Is it production ready?


Yes, before its release into the NodeJS ecosystem it has been a popular library in the GO ecosystem used in several projects. GraphJin has a large library of integration tests that covers all its usecases with Postgres and MySQL and detection of data races. This test framework is run on every commit to ensure high code quality. It also earns an A+ in the GO code quality report. It has minimum dependencies on other GO libraries and is Fuzz tests.

Why not just use SQL?


GraphJin uses GraphQL as a high level language that compiles down to a single efficient SQL query. It's similar to you using Javascript a high level language instead of writing machine code. To achieve the same high quality SQL it would require your dev team to be very familiar with SQL and your DB schema including indexes. Also this handrolled SQL has to be maintained, tested, etc. Also keep in mind as new optimizations are added to GraphJin all your queries magically get better. Security is another reason to go with GraphJin which generates prepared statements in the database protects against SQL inject attacks as well as several other mitigations.

What makes it fast?


No matter how complex your GraphQL query GraphJin will only generate a single query using knowledge of indexes, other parameters of your database and SQL best practices. This query is then converted into a prepared statement by the database query parser and planner. All requests for the query then go directly to the database prepared statement which is fast and secure. No inefficient query patterns like N+1 queries is possible.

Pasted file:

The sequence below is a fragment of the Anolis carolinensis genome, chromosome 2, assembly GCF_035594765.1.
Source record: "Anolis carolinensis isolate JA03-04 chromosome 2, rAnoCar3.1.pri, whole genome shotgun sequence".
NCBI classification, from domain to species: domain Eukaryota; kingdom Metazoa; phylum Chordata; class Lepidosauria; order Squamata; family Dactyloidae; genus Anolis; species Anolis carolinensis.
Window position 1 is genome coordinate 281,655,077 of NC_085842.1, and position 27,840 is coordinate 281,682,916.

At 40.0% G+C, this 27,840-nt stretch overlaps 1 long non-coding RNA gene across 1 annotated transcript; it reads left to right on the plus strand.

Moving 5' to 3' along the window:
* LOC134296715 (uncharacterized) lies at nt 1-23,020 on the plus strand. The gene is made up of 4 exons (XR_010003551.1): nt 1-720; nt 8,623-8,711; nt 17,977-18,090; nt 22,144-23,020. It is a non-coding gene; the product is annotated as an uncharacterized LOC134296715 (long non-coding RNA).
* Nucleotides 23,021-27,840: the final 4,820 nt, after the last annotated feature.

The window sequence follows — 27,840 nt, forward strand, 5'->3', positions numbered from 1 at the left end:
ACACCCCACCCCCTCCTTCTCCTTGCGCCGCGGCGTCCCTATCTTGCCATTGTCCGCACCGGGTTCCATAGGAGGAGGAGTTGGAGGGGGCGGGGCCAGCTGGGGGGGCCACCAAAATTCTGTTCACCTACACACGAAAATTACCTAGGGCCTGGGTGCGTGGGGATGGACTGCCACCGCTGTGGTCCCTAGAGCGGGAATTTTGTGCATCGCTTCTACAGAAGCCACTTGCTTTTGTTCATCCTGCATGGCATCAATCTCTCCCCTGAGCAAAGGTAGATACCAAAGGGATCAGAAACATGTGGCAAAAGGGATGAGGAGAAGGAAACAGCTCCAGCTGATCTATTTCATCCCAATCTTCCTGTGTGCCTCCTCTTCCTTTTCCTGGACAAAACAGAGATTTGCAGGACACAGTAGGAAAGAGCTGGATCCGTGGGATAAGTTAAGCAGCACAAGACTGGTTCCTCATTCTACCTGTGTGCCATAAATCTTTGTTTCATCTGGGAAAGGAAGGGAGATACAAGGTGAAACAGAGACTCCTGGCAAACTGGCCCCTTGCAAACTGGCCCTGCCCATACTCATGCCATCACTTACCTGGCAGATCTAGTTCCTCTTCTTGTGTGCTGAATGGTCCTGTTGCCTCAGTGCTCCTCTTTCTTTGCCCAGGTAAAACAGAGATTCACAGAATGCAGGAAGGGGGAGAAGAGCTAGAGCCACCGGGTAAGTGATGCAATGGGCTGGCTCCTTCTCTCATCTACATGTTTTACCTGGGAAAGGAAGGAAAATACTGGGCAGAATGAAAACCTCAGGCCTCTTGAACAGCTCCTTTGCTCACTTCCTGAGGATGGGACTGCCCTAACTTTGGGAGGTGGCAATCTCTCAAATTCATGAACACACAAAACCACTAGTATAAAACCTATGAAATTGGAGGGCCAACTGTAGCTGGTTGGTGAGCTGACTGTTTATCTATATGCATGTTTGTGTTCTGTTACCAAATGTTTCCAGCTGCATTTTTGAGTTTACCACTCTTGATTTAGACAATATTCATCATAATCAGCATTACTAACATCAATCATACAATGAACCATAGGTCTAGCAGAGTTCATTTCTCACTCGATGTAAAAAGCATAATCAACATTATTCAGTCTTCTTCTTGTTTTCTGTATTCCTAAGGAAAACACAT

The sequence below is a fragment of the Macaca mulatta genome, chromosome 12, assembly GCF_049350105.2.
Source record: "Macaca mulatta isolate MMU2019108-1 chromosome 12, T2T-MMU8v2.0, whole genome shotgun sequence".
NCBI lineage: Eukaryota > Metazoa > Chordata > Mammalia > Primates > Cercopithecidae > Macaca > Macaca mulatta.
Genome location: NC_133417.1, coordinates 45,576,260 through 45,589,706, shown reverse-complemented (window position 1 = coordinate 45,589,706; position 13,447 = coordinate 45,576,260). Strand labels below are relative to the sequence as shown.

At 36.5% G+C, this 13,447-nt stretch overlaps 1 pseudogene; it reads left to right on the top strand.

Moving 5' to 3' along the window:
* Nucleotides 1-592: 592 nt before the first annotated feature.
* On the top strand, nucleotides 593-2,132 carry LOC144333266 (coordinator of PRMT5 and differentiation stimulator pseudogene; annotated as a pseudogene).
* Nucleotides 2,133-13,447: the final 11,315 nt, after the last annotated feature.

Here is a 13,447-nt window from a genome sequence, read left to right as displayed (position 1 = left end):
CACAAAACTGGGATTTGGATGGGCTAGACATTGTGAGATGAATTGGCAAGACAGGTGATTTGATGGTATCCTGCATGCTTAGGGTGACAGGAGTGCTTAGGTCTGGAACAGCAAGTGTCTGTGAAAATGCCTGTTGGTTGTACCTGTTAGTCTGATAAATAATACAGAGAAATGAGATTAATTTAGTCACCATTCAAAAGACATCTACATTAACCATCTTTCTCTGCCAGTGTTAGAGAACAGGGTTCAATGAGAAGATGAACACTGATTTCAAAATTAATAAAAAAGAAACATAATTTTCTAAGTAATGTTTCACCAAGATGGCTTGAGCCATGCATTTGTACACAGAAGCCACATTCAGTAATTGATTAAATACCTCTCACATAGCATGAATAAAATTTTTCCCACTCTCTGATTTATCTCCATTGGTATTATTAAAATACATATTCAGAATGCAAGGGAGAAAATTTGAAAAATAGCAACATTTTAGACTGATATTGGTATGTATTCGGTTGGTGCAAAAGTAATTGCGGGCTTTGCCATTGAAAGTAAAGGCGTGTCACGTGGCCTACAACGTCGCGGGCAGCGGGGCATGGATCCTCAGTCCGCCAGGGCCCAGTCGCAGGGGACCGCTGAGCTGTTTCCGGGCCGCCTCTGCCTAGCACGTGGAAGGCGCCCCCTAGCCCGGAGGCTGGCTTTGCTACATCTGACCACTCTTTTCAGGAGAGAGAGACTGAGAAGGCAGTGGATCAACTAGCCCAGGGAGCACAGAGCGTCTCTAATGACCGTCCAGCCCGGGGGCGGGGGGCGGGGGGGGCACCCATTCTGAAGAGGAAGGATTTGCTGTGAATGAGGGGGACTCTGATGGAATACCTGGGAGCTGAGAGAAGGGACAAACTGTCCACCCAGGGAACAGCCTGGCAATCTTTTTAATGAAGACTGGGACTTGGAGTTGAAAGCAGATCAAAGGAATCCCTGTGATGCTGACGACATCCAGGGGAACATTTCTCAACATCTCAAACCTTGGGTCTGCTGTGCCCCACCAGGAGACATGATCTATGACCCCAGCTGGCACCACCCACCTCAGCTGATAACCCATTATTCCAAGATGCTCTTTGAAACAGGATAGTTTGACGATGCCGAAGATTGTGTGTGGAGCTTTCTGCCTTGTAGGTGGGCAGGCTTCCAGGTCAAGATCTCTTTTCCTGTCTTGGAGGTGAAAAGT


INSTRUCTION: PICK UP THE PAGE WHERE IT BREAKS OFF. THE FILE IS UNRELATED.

What are filters?


Query filters (filter) in the role table configuration are there to enforce table wide filters like { disabled: false } which will cause disabled users (users with column disabled set to true) from never been shown in any query. Filters use the same GraphQL expressions used in the Where query

Config file
  - name: user
      - name: users
          filters: ["{ disabled: false }"]